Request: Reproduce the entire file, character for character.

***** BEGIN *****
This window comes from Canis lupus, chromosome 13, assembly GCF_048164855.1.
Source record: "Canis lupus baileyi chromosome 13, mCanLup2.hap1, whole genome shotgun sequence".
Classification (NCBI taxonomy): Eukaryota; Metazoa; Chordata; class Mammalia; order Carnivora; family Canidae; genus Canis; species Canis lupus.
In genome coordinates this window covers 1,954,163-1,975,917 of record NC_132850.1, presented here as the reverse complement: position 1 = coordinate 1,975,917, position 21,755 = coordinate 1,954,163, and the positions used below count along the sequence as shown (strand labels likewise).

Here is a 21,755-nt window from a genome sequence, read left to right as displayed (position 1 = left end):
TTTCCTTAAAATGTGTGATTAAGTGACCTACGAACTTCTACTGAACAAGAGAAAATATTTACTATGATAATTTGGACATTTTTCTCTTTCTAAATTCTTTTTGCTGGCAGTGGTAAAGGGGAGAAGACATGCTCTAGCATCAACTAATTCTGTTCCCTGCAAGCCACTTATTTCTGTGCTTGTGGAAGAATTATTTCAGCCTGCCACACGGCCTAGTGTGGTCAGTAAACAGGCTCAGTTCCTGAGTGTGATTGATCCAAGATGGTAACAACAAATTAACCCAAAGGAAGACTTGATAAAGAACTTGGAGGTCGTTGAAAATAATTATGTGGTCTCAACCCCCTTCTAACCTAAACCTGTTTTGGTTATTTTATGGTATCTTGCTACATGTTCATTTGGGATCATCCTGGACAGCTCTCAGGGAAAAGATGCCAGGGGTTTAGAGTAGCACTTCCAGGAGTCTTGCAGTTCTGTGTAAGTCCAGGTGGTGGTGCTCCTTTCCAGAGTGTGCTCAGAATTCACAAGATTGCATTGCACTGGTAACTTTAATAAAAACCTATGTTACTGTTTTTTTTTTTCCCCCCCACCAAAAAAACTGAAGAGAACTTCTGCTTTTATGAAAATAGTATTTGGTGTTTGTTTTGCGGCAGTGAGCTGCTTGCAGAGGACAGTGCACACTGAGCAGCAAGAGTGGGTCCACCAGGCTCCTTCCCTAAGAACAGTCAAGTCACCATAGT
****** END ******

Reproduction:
This window comes from Canis lupus, chromosome 13, assembly GCF_048164855.1.
Source record: "Canis lupus baileyi chromosome 13, mCanLup2.hap1, whole genome shotgun sequence".
Classification (NCBI taxonomy): Eukaryota; Metazoa; Chordata; class Mammalia; order Carnivora; family Canidae; genus Canis; species Canis lupus.
In genome coordinates this window covers 1,954,163-1,975,917 of record NC_132850.1, presented here as the reverse complement: position 1 = coordinate 1,975,917, position 21,755 = coordinate 1,954,163, and the positions used below count along the sequence as shown (strand labels likewise).

Here is a 21,755-nt window from a genome sequence, read left to right as displayed (position 1 = left end):
TTTCCTTAAAATGTGTGATTAAGTGACCTACGAACTTCTACTGAACAAGAGAAAATATTTACTATGATAATTTGGACATTTTTCTCTTTCTAAATTCTTTTTGCTGGCAGTGGTAAAGGGGAGAAGACATGCTCTAGCATCAACTAATTCTGTTCCCTGCAAGCCACTTATTTCTGTGCTTGTGGAAGAATTATTTCAGCCTGCCACACGGCCTAGTGTGGTCAGTAAACAGGCTCAGTTCCTGAGTGTGATTGATCCAAGATGGTAACAACAAATTAACCCAAAGGAAGACTTGATAAAGAACTTGGAGGTCGTTGAAAATAATTATGTGGTCTCAACCCCCTTCTAACCTAAACCTGTTTTGGTTATTTTATGGTATCTTGCTACATGTTCATTTGGGATCATCCTGGACAGCTCTCAGGGAAAAGATGCCAGGGGTTTAGAGTAGCACTTCCAGGAGTCTTGCAGTTCTGTGTAAGTCCAGGTGGTGGTGCTCCTTTCCAGAGTGTGCTCAGAATTCACAAGATTGCATTGCACTGGTAACTTTAATAAAAACCTATGTTACTGTTTTTTTTTTTCCCCCCCACCAAAAAAACTGAAGAGAACTTCTGCTTTTATGAAAATAGTATTTGGTGTTTGTTTTGCGGCAGTGAGCTGCTTGCAGAGGACAGTGCACACTGAGCAGCAAGAGTGGGTCCACCAGGCTCCTTCCCTAAGAACAGTCAAGTCACCATAGT